Saturday, June 10, 2006

TinyJudas' World Cup Dungeon (Part 1)

For those of you uninterested in twenty-two men kicking a piece of child-labour sewn plastic across Germany and two men kicking metaphors until they break watching them, this occasional series of posts for the next month or so is not for you. Neither in fact is the broadcast media and nine tenths of the inhabited world. Move to the US, I hear Letterman is a blast.

For those caught in "football fever's" Cholora-esque grip we are only 48 hours in and already faced with the dawning realisation that football is in all honesty, pretty catastrophically boring. We have surfed euphorically on a tidal wave of hype and hyperbole only to find ourselves washed up on an island of football, soggy and underwhelmed.

The truth being that there really is only so much football one can watch without it becoming soul-destroyingly dull. This figure is approximately 90 minutes. A figure that by some miraculous fluke beyond comprehension is exactly how long a game of football is. I suggest this is why the game became so succesful in the first place. However we now find ourselves unfortunately buried under the weight of 270+ minutes a day of live football, more than any man, woman or beast should think of taking on. And this isn't even the end of it. To this already clinically obese figure you can add:

30 minutes a day of footage of Gary Lineker scoring from five yards before flashing back to his smug yet understated eyebrow in the studio
20 minutes of Micheal Owen running in slow motion
and at least 40 minutes of footage ransacked from the Match of the Day vaults of foreign Premiership players scoring for their English clubs, footage that actually anyone who is interested enough to tune in an hour before kick off in a non-England game to see previous goals scored by obscure foreign nationals will have already watched. At least twice.

Across the country by around the 2nd minute of the 2nd game of the tournament an awkward fatigue had set in. Like an angry fart in a busy lift, no one wants to mention quite how bored they are. We sit blankly wondering if the £250,000 is still up for grabs on Deal or No Deal and hoping one of the South American players does a clever trick. And then the realisation hits. This is all the World Cup is. All that waiting and that excitement and its just 7 weeks of a passably interesting profesional sport. Why didn't anyone bleeding tell me the World Cup was just football?

And it is precisely this reason why commentators are so important during a World Cup. It is only their staggering ineptitude that makes watching anything after day one worthwhile. This is their Raison D'Etre, their finely tuned shitness is the only thing standing between us and Noel Edmonds.

Thus it was with joy that I tuned into a 0-0 draw between Sweden and Trinidad and Tobago (that's not a three way match, Trinidad and Tobago play together to better their chances, like Russia and France before Communism, or the Moors murderers). Though my eyes may have glazed lazily over by about the time the anthems finished I listened with glee as the simile-laden commentator vomited glorious awful on cue, pulling out every Caribean racial stereotype he could muster, even imagining happily that the half time teamtalk would probably consist of the coach telling them all just to "chill". At one point I am convinced Gareth Southgate manfully wrestled him from the microphone just as he was about to launch into "Dem Bois be playin wid sum silkly skills mon" in a deep Rastafarian baritone.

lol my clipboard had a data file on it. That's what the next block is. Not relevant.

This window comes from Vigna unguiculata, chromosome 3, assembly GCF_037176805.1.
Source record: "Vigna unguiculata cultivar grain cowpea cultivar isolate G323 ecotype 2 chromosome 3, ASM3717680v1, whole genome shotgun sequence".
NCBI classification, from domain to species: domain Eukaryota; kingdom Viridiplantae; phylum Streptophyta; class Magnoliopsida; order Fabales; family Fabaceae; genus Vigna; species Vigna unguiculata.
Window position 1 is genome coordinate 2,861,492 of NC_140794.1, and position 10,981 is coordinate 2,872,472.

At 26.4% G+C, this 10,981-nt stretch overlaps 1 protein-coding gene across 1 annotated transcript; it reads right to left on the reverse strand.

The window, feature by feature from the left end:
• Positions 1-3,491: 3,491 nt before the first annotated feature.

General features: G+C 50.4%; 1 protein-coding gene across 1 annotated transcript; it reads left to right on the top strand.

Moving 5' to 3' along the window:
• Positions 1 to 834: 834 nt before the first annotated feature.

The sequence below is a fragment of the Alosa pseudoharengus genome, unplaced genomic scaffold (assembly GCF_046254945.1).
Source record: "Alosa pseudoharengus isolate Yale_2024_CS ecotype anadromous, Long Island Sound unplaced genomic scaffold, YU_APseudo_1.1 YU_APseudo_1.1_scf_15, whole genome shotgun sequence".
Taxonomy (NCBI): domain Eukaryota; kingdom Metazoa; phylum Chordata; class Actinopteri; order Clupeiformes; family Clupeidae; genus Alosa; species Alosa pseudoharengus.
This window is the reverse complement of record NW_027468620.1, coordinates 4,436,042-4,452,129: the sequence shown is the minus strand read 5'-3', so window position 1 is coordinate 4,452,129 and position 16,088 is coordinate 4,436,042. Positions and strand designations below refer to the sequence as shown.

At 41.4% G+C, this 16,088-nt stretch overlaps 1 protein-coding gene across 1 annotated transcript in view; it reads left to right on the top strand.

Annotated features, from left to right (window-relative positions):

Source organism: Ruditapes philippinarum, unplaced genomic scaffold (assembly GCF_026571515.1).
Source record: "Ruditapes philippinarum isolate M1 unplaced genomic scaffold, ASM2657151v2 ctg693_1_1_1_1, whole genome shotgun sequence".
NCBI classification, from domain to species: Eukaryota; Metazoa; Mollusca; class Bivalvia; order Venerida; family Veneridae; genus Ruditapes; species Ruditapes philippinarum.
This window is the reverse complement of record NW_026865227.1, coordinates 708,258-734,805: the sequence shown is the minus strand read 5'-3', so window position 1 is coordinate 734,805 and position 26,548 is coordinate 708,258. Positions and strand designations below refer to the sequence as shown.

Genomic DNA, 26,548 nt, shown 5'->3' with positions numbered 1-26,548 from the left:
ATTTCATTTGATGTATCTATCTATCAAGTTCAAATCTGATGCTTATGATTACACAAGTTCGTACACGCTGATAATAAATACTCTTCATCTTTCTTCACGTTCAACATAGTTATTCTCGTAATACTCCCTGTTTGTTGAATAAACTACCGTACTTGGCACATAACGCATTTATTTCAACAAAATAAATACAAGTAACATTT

I have a theory that it is the cruelly ironic juxtaposition of 22 such skillful individuals playing and the bumbling calamity that talks over the top of them that makes football watchable for anyone with a reading age of above 7, which co-incidentally rules out the entire ITV discussion panel. Commentators are the lift raft that keeps us from drowning in the sickly syrup of endorsements, hair gel and boredom that constitute the rest of the world's greatest sporting occasion. So next time John Motson is struggling over the 19 syllables that consitute the Serbian reserve goalkeeper, smile and thank him for easing us gently through the long hard weeks ahead.

Things to look out for:
  • An ITV Commentator appearing a little too tickled by the thought of NewMiddlesboroughManagerGareth Southgate (Now his official name) being sent to FA prison for questionning a refereeing decision.

  • Ian Wright's "expert opinion" consisting of nothing more than a translation into idiot of everything Alan Hansen and Alan Shearer just said.

  • An advert in the break that isn't limply related to the World Cup, the commercial equivalent of the one guy whose phone was off when the text went round that it was a costume party.

1 comment:

Devil's Kitchen said...

A beautiful post, TJ. Good to see you back...

DK

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